The trouble with Glazunov was perhaps that he was too slick for his own good. All his symphonies are lushly orchestrated, particularly in his string scoring, and he was one of the first composers to consider the saxophone a serious member of the orchestra (witness his choice writing for the instrument in the Andante of Symphony No. 2 in F Minor, a work that was popular in its day, having made a hit at the 1899 Paris Exposition). He was great when it came to contrasting themes and heroic gestures, and he knew how to use the resources of the orchestra.
But, it’s a funny thing: Glazunov’s symphonies don’t make a lasting impression on the listener. Like a holiday filled with excitement and colorful incidents that you can’t recall very distinctly afterwards, I found that a short time after auditioning any of the four symphonies on this disc, I was unable to recall any of the details.
A major problem with Glazunov is a failure to develop his themes. This was a weakness of The Mighty Five and the school of Russian composers who followed in their wake. They consciously rejected the principles of the classical symphony in favor of increased color and nationalistic concerns, and Glazunov followed suite. He was a great melodies and was quite adept at thematic transformation, but that is not the same as developing themes. And the strange thing about themes is, if you don’t develop them, you lose them.
An example of Glazunov at his best is the Andante of Symphony No. 3, with its Tristan-esque chromaticism and the intriguing way the composer re-starts the movement after what has apparently been a consoling ending, working his way instead to a somewhat darker conclusion. But, rather than follow up on the possibilities this slow movement has opened, Glazunov opts instead for an unrelated tour-de-force of thematic transformations in his finale.
Serebrier, taking his cue from indications of flexibility in Glazunov’s own performance scores that are not in the printed editions, has striven for a vibrant interpretation of these forgotten symphonies, rather than taking this music metronomically as too many others have done. As a result, these recordings present the candid listener with a fair, objective impression of the composer’s intentions.
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Kirill Petrenko, Berlin Comic Opera Orchestra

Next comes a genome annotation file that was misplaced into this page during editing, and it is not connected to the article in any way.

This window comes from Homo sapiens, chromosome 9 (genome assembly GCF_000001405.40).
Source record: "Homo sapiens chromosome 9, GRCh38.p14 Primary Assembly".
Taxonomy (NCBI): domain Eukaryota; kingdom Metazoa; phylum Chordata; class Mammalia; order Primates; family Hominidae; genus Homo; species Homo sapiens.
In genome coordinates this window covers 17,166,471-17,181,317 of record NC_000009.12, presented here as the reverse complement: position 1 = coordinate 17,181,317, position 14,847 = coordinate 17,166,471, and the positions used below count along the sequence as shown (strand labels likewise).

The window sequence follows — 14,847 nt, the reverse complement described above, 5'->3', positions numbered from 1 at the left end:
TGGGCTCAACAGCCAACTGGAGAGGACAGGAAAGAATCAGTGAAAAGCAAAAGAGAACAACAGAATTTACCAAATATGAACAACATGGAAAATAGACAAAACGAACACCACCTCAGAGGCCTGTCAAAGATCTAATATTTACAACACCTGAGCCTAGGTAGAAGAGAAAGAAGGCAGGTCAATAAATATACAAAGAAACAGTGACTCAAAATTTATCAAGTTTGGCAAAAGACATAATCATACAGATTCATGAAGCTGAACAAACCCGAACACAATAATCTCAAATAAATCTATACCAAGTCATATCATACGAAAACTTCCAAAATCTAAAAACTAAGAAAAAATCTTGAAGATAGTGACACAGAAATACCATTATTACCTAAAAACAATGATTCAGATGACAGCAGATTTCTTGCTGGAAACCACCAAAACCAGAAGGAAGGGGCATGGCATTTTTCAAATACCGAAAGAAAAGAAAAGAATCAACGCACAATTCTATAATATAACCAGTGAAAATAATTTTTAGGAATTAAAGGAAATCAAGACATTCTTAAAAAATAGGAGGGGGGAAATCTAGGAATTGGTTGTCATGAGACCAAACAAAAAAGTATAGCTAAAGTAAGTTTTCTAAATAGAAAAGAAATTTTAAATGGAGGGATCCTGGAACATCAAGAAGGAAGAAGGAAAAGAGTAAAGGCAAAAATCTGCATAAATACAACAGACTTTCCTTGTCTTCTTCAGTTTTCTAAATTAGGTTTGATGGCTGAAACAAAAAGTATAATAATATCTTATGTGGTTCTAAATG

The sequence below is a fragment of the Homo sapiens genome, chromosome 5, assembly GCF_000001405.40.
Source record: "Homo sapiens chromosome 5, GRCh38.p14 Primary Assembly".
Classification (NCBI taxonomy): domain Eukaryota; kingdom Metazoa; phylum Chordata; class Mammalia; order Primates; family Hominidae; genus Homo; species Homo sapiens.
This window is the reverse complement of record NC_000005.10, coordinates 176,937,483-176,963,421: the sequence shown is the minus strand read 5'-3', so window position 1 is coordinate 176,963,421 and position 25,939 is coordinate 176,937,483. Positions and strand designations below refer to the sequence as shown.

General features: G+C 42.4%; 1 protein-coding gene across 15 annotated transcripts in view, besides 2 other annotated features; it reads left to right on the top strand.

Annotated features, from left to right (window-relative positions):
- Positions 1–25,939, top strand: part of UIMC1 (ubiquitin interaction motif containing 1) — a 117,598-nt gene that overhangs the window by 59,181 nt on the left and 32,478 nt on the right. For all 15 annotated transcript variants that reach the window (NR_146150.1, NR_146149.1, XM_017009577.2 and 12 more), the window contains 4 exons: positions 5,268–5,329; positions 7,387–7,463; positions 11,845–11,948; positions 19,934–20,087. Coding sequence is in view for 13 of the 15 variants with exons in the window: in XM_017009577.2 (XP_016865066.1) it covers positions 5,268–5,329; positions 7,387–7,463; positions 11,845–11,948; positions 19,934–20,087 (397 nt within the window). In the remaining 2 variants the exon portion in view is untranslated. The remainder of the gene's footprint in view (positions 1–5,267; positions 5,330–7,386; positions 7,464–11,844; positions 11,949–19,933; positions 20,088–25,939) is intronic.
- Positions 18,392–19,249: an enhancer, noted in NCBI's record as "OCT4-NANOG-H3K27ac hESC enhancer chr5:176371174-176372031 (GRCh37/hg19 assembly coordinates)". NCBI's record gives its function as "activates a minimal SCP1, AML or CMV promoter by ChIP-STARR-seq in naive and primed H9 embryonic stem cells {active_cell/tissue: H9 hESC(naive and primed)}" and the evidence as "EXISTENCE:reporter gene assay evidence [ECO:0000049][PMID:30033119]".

Josef Suk (1874-1935) is a remarkable example of something that doesn’t happen very often in life: a workmanlike minor composer who turns around and writes major symphonic masterpieces in the middle of his life. Greatness does not usually emerge suddenly in middle age. Without unduly stressing the autobiographical element with more than it can bear, there occurred a noticeable deepening of Suk’s musical vision after the deaths in 1904-1905 of his father-in-law and mentor, Antonin DvoÅ™í¡k and his beloved wife Otilke. Beginning with his Asrael (Angel of Death) Symphony of 1906, Suk, hitherto a composer content to write music of folksy, nationalistic inspiration in the manner of DvoÅ™í¡k, devoted himself to works of greater depth and artistic maturity. The high point of his career was The Ripening (1912-1917).
The “Ripening” of the title (perhaps the German translation Lebensreife would be more precise) is not a paean to nature. Rather, it refers to the maturity in a human life, a time for reflection and reconciling oneself to the past. Without pushing the analogy to Richard Strauss too far, we might look on The Ripening as Suk’s Ein Heldenleben, but conceived on a decidedly more intimate, personal, and less grandiose level. It is in six movements, identified by Suk’s editor Karel Å rom as Recognition, Youth, Love, Fate, Resolve, and Self-Moderation (maybe “Resignation” would be a better word). They are played without a break, and the music flows with amazing naturalness from one movement to the next, unified by the carry over and transformation of themes. The heightened theme of the scherzo in “Resolve,” for instance, bears a relationship to that of the slow movement, “Love.” Six trumpets brilliantly underscore the energetic outburst at the end of the fugue at the end. The sixth movement, described by Suk as a “birthday present” to himself, features the return of the solo violin playing a sublimely beautiful melody, backed by a trio of violins, that we first heard in “Youth.” The theme makes its way down to the double basses, and then, a masterful stroke, we hear a distant wordless chorus of women’s voices, concluding the work on a note of shimmering transcendence. Is this “modernity” suffused with romantic feeling, as has been claimed, or romantic music with a modernist tendency? Do we really care? I was too busy being delighted.